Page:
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Camera Indica: The Social
Life of Indian Photographs

Christopher C. Pinney

University of Chicago Press, 192 pgs., 1997
Hardback $55, Paperback $29

Christopher Pinney's Camera Indica is the first book to look at photography from its inception as an alien form in colonial times through its assimilation, a century and a half later, into the most intimate recesses of Indian tradition.
Using concepts from modern literary theory - the title invokes Roland Barthes' Camera Lucida - Dr. Pinney, a Professor at the School of Oriental and African Studies in London, examines photography as it was first used to categorize and index the peoples of the subcontinent in the 19th century. He neatly describes how the British refined this moment of control into typologies and ultimately the fingerprinting of criminals. He aptly quotes the early photographer Samuel Bourne:
From the earliest days of the calotype [the 1840's], the curious tripod with its mysterious chamber and mouth of brass taught the natives of this country that their conquerors were the inventors of other instruments besides the formidable guns of artillery, which, though as suspicious perhaps in appearance, attained their objects with less noise and smoke. [British Journal of Photography, 1863, p. 51]
The second chapter, "Indian Eyes," takes off from Judith Gutman's pioneering Through Indian Eyes, and presents a more cogent and refined way of looking at the rise of an apparently Indian photographic tradition during the colonial period.
The third chapter relies on Pinney's fieldwork as an anthropologist in two Central Indian villages to look at the photographer's art and role in the lives of villagers and town-dwellers in the 1990s. While the first two chapters are full of information and insight, Pinney hits his stride here. Personal anecdotes of photographers and consumers in action reveal how fully photography has been absorbed into the traditions of marriage, death and religion. He shows how individual and highly creative photographers develop and extend this relationship, even as modern technologies like video and color processing keep changing the idioms and demands.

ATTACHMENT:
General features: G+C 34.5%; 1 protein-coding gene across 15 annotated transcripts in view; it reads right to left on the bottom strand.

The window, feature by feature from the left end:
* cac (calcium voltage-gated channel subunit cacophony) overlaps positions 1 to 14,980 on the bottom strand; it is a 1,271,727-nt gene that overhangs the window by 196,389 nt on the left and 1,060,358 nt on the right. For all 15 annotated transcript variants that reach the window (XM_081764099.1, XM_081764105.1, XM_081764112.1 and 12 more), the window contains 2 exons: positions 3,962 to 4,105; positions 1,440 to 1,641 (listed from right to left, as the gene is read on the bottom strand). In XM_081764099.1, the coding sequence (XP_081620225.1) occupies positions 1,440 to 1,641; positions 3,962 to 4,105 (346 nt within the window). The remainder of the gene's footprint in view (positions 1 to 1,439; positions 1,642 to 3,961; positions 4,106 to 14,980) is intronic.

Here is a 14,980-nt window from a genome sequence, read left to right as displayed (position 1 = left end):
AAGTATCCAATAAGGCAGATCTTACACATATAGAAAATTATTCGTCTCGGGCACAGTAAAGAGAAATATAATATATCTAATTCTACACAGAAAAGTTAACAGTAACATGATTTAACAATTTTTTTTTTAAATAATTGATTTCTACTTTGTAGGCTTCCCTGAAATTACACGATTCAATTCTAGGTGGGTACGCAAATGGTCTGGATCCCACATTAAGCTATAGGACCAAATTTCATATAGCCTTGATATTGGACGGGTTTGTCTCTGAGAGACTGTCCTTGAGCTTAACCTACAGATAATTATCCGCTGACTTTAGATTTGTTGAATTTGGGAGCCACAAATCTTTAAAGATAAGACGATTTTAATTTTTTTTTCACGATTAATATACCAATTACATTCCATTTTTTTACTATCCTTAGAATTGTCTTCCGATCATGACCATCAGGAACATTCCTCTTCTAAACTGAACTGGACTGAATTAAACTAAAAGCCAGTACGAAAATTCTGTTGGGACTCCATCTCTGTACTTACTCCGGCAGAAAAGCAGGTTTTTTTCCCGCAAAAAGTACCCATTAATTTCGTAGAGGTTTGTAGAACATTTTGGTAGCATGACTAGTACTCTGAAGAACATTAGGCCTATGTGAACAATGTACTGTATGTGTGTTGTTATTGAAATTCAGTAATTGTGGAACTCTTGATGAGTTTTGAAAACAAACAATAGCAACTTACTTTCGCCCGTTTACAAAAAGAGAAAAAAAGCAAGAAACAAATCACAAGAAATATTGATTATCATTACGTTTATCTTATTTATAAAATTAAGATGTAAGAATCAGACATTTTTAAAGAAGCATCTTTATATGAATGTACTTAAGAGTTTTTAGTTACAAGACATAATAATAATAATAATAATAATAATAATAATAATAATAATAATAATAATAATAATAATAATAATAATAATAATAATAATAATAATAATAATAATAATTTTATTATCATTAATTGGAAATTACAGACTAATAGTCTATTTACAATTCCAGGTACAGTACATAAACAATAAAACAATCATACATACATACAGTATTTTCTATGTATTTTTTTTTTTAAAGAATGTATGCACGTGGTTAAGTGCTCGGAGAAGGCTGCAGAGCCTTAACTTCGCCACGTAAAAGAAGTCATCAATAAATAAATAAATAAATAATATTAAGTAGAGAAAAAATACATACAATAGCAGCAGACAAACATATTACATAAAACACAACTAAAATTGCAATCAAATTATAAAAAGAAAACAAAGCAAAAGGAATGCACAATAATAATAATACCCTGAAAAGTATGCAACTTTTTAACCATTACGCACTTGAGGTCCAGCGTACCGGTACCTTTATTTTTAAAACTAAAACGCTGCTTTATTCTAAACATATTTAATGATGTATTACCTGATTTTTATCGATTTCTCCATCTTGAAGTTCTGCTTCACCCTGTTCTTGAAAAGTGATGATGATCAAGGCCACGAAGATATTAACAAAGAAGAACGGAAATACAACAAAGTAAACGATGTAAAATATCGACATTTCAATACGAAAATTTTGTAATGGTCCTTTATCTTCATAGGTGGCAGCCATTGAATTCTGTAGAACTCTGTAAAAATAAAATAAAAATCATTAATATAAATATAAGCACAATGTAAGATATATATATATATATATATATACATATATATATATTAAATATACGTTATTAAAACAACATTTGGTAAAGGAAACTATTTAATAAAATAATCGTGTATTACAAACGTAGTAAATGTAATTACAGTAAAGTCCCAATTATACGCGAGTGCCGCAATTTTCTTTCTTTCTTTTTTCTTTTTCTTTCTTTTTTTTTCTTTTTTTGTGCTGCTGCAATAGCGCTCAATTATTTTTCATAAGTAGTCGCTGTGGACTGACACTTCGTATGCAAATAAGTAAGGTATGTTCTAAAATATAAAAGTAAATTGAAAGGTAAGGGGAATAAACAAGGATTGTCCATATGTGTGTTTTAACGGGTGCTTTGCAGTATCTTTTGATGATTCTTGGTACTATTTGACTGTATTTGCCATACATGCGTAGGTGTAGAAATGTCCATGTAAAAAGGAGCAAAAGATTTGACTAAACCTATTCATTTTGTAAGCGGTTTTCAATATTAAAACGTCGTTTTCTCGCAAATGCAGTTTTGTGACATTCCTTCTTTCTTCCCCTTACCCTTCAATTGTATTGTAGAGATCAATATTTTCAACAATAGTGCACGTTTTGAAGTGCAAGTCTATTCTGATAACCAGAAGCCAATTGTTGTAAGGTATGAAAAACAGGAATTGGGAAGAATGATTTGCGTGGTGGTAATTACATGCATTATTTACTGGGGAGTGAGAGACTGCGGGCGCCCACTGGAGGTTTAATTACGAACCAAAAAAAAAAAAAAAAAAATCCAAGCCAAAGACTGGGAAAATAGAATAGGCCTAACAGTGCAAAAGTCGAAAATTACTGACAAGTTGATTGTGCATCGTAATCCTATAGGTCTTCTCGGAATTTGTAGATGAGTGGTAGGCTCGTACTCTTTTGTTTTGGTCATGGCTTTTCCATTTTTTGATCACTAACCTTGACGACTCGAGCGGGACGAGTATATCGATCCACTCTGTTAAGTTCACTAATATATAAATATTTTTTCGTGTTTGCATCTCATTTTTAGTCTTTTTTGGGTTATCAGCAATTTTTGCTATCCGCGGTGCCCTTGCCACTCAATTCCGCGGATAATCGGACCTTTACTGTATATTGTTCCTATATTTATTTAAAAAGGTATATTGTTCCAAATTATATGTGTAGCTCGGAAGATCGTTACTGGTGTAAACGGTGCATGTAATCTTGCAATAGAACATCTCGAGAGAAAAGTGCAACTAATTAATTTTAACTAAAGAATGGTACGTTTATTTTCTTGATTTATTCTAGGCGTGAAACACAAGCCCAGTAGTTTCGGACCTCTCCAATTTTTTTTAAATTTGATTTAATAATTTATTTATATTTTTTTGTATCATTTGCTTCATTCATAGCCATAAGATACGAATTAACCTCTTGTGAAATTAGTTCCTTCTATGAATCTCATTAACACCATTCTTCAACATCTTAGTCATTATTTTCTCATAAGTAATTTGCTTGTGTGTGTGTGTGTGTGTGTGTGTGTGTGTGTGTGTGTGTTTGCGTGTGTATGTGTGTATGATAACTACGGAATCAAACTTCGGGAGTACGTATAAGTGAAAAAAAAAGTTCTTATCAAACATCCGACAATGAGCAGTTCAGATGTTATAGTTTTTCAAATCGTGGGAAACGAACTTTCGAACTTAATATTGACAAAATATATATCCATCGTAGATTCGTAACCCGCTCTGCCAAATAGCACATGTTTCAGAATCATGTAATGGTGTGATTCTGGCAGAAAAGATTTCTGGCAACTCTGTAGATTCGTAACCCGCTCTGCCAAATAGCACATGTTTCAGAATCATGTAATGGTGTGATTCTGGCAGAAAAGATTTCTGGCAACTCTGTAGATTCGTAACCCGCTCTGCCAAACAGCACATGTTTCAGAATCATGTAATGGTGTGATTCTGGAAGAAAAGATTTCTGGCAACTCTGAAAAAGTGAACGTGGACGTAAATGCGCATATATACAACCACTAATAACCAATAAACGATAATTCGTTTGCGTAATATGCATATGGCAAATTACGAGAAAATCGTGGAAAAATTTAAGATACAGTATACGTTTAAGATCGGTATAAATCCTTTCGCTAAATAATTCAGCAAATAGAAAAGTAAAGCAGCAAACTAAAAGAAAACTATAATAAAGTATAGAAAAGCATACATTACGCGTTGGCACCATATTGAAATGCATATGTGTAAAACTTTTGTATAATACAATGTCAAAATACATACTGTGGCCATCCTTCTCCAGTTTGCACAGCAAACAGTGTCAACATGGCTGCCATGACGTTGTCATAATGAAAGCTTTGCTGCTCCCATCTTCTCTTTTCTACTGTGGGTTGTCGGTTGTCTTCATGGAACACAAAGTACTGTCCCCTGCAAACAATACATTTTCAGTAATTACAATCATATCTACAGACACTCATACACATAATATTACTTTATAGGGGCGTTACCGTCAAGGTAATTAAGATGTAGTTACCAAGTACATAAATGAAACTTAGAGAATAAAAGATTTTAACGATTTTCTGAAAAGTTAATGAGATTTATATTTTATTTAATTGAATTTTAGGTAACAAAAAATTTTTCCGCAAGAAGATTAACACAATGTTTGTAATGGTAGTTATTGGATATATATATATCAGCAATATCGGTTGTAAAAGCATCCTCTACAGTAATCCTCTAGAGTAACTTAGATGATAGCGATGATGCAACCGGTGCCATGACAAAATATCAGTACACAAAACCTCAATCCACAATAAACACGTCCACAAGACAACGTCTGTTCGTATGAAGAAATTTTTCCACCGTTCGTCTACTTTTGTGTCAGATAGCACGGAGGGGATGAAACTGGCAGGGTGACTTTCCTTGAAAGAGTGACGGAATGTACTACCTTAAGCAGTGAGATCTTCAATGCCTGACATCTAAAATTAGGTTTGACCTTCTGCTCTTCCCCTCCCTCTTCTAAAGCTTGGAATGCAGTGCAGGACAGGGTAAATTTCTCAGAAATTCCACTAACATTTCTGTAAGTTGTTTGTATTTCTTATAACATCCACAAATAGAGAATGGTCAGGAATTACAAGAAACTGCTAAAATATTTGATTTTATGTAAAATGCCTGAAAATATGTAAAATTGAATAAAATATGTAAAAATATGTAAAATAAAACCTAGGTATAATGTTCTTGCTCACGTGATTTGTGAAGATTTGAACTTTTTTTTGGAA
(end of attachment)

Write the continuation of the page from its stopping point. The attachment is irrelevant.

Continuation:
Camera Indica is sumptuously illustrated with 127 photographs, many in color. The text combines contemporary intellectual theory and real life examples in a way that enhances both. The result comes to grips with and yet respects the profound and elusive role photography has played in the subcontinent.
One might quibble with some of the author's formulations - I for one would not agree that "by the end of the century, the 'portraiture event', with its creative unpredictability, was completely dead [p. 70]." Yet there is no doubt that this book marks the entry of an important and engaged thinker into a field typically shunned by academics. One can only hope that he continues his project to cover the new digital mediums that will further change photography as India hurtles into the 21st century. Few people are as well positioned to do so as Christopher Pinney.

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